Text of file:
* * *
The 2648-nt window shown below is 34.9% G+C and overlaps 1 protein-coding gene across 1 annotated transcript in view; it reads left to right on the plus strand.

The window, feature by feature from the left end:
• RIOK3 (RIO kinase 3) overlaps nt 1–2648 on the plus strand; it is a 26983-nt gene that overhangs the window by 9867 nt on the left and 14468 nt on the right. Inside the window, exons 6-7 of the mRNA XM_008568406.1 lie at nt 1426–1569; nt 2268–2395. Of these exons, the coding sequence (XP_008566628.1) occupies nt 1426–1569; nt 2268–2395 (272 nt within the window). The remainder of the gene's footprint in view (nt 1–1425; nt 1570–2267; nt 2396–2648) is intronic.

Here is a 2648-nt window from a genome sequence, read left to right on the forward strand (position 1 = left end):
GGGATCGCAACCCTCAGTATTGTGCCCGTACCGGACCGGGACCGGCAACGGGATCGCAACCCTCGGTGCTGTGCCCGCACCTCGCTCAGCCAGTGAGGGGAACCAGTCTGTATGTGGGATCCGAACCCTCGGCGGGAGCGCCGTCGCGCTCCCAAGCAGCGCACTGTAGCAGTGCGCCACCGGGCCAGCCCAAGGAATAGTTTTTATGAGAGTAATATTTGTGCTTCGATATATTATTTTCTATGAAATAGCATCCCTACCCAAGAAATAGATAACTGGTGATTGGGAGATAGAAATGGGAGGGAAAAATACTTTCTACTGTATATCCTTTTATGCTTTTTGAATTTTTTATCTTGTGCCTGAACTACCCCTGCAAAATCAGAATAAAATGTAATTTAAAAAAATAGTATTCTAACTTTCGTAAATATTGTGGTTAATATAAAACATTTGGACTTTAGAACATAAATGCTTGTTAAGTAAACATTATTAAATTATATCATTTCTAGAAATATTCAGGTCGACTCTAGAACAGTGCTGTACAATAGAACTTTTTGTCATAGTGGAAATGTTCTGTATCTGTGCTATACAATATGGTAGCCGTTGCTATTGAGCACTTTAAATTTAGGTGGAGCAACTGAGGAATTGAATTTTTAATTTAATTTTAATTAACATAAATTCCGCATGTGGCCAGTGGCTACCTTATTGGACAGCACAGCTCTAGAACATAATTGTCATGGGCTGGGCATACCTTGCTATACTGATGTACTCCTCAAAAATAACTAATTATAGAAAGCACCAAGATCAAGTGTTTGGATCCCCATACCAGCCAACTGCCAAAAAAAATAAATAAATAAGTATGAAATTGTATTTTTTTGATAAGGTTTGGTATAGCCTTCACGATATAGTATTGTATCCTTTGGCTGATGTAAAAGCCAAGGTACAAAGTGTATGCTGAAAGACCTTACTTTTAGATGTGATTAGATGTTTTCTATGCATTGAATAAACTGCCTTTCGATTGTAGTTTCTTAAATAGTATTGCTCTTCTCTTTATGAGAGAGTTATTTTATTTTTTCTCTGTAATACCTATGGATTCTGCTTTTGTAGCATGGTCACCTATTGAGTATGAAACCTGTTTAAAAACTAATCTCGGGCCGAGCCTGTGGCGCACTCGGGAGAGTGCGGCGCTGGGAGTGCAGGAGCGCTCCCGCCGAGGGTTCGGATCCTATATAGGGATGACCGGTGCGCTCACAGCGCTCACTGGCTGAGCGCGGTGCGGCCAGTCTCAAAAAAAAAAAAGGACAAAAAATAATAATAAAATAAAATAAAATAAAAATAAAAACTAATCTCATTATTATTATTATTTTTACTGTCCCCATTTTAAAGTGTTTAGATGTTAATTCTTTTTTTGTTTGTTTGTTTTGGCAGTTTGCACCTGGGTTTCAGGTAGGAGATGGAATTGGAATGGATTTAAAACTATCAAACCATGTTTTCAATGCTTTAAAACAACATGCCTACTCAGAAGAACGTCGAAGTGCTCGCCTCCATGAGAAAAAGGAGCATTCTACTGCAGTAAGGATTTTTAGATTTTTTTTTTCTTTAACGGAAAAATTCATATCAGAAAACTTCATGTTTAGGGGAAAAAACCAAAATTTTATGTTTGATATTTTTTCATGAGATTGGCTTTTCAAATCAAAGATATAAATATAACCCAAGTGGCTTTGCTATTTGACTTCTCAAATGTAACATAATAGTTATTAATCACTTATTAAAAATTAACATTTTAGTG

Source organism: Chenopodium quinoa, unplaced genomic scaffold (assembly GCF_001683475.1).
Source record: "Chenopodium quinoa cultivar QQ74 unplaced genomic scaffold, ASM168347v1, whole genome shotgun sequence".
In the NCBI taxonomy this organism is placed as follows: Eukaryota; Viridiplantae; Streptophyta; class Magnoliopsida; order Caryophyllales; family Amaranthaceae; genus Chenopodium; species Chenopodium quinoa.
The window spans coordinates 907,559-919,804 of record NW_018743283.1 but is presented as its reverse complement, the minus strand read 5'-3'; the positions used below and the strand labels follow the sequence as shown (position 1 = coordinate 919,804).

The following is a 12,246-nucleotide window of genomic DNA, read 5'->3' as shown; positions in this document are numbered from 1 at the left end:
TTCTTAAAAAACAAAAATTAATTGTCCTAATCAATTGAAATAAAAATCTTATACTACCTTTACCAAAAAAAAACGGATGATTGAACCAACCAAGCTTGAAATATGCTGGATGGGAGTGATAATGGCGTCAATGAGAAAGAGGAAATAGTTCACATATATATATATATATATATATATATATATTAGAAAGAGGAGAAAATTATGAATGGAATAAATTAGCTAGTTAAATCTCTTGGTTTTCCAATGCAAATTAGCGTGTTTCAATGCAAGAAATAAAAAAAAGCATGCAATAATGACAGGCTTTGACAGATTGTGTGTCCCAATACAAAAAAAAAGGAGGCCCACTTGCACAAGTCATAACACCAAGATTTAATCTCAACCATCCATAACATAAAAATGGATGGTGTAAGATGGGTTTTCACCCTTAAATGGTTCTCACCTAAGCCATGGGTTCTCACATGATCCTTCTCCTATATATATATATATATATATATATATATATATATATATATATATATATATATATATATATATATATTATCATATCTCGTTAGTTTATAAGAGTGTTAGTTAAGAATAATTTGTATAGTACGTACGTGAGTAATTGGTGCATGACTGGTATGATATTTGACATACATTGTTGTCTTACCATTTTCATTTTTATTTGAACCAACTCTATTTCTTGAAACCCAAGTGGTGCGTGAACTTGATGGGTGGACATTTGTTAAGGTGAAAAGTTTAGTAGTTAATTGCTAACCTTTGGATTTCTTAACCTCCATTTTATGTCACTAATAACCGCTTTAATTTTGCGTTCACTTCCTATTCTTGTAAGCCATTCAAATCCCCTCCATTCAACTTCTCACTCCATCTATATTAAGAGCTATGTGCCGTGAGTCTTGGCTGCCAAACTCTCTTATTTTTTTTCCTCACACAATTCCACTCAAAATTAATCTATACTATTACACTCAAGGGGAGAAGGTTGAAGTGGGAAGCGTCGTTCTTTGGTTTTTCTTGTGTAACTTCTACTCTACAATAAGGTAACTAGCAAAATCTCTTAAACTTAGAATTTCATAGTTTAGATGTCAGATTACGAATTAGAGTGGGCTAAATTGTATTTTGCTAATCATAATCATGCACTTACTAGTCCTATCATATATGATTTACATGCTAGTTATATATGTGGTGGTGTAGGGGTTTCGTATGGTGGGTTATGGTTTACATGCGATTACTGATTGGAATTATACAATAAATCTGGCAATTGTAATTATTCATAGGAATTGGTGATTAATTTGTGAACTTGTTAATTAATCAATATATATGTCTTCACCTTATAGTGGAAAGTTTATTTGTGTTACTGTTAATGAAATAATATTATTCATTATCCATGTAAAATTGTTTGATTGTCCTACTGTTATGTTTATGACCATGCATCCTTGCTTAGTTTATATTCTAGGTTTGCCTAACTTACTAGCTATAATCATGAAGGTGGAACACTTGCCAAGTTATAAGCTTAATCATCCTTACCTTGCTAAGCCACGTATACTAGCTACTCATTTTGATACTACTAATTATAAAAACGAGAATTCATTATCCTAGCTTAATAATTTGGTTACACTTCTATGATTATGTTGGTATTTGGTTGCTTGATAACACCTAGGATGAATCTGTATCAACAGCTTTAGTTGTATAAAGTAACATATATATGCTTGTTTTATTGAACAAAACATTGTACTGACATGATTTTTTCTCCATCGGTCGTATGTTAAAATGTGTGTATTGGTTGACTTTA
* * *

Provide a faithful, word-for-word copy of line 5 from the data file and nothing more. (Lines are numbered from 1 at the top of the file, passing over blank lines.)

GGGATCGCAACCCTCAGTATTGTGCCCGTACCGGACCGGGACCGGCAACGGGATCGCAACCCTCGGTGCTGTGCCCGCACCTCGCTCAGCCAGTGAGGGGAACCAGTCTGTATGTGGGATCCGAACCCTCGGCGGGAGCGCCGTCGCGCTCCCAAGCAGCGCACTGTAGCAGTGCGCCACCGGGCCAGCCCAAGGAATAGTTTTTATGAGAGTAATATTTGTGCTTCGATATATTATTTTCTATGAAATAGCATCCCTACCCAAGAAATAGATAACTGGTGATTGGGAGATAGAAATGGGAGGGAAAAATACTTTCTACTGTATATCCTTTTATGCTTTTTGAATTTTTTATCTTGTGCCTGAACTACCCCTGCAAAATCAGAATAAAATGTAATTTAAAAAAATAGTATTCTAACTTTCGTAAATATTGTGGTTAATATAAAACATTTGGACTTTAGAACATAAATGCTTGTTAAGTAAACATTATTAAATTATATCATTTCTAGAAATATTCAGGTCGACTCTAGAACAGTGCTGTACAATAGAACTTTTTGTCATAGTGGAAATGTTCTGTATCTGTGCTATACAATATGGTAGCCGTTGCTATTGAGCACTTTAAATTTAGGTGGAGCAACTGAGGAATTGAATTTTTAATTTAATTTTAATTAACATAAATTCCGCATGTGGCCAGTGGCTACCTTATTGGACAGCACAGCTCTAGAACATAATTGTCATGGGCTGGGCATACCTTGCTATACTGATGTACTCCTCAAAAATAACTAATTATAGAAAGCACCAAGATCAAGTGTTTGGATCCCCATACCAGCCAACTGCCAAAAAAAATAAATAAATAAGTATGAAATTGTATTTTTTTGATAAGGTTTGGTATAGCCTTCACGATATAGTATTGTATCCTTTGGCTGATGTAAAAGCCAAGGTACAAAGTGTATGCTGAAAGACCTTACTTTTAGATGTGATTAGATGTTTTCTATGCATTGAATAAACTGCCTTTCGATTGTAGTTTCTTAAATAGTATTGCTCTTCTCTTTATGAGAGAGTTATTTTATTTTTTCTCTGTAATACCTATGGATTCTGCTTTTGTAGCATGGTCACCTATTGAGTATGAAACCTGTTTAAAAACTAATCTCGGGCCGAGCCTGTGGCGCACTCGGGAGAGTGCGGCGCTGGGAGTGCAGGAGCGCTCCCGCCGAGGGTTCGGATCCTATATAGGGATGACCGGTGCGCTCACAGCGCTCACTGGCTGAGCGCGGTGCGGCCAGTCTCAAAAAAAAAAAAGGACAAAAAATAATAATAAAATAAAATAAAATAAAAATAAAAACTAATCTCATTATTATTATTATTTTTACTGTCCCCATTTTAAAGTGTTTAGATGTTAATTCTTTTTTTGTTTGTTTGTTTTGGCAGTTTGCACCTGGGTTTCAGGTAGGAGATGGAATTGGAATGGATTTAAAACTATCAAACCATGTTTTCAATGCTTTAAAACAACATGCCTACTCAGAAGAACGTCGAAGTGCTCGCCTCCATGAGAAAAAGGAGCATTCTACTGCAGTAAGGATTTTTAGATTTTTTTTTTCTTTAACGGAAAAATTCATATCAGAAAACTTCATGTTTAGGGGAAAAAACCAAAATTTTATGTTTGATATTTTTTCATGAGATTGGCTTTTCAAATCAAAGATATAAATATAACCCAAGTGGCTTTGCTATTTGACTTCTCAAATGTAACATAATAGTTATTAATCACTTATTAAAAATTAACATTTTAGTG